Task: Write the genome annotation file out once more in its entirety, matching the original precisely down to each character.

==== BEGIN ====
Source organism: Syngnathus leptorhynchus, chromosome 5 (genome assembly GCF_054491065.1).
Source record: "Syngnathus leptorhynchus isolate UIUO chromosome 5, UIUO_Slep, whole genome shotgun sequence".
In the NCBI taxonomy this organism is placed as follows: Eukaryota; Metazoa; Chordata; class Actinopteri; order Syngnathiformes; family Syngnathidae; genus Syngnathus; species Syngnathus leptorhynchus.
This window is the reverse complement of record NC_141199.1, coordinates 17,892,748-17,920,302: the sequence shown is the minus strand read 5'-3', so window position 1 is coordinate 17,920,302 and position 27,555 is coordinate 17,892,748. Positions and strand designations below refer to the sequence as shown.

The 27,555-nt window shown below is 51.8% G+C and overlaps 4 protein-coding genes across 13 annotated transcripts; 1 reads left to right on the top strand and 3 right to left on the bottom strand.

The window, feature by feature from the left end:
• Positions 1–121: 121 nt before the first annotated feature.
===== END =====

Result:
Source organism: Syngnathus leptorhynchus, chromosome 5 (genome assembly GCF_054491065.1).
Source record: "Syngnathus leptorhynchus isolate UIUO chromosome 5, UIUO_Slep, whole genome shotgun sequence".
In the NCBI taxonomy this organism is placed as follows: Eukaryota; Metazoa; Chordata; class Actinopteri; order Syngnathiformes; family Syngnathidae; genus Syngnathus; species Syngnathus leptorhynchus.
This window is the reverse complement of record NC_141199.1, coordinates 17,892,748-17,920,302: the sequence shown is the minus strand read 5'-3', so window position 1 is coordinate 17,920,302 and position 27,555 is coordinate 17,892,748. Positions and strand designations below refer to the sequence as shown.

The 27,555-nt window shown below is 51.8% G+C and overlaps 4 protein-coding genes across 13 annotated transcripts; 1 reads left to right on the top strand and 3 right to left on the bottom strand.

The window, feature by feature from the left end:
• Positions 1–121: 121 nt before the first annotated feature.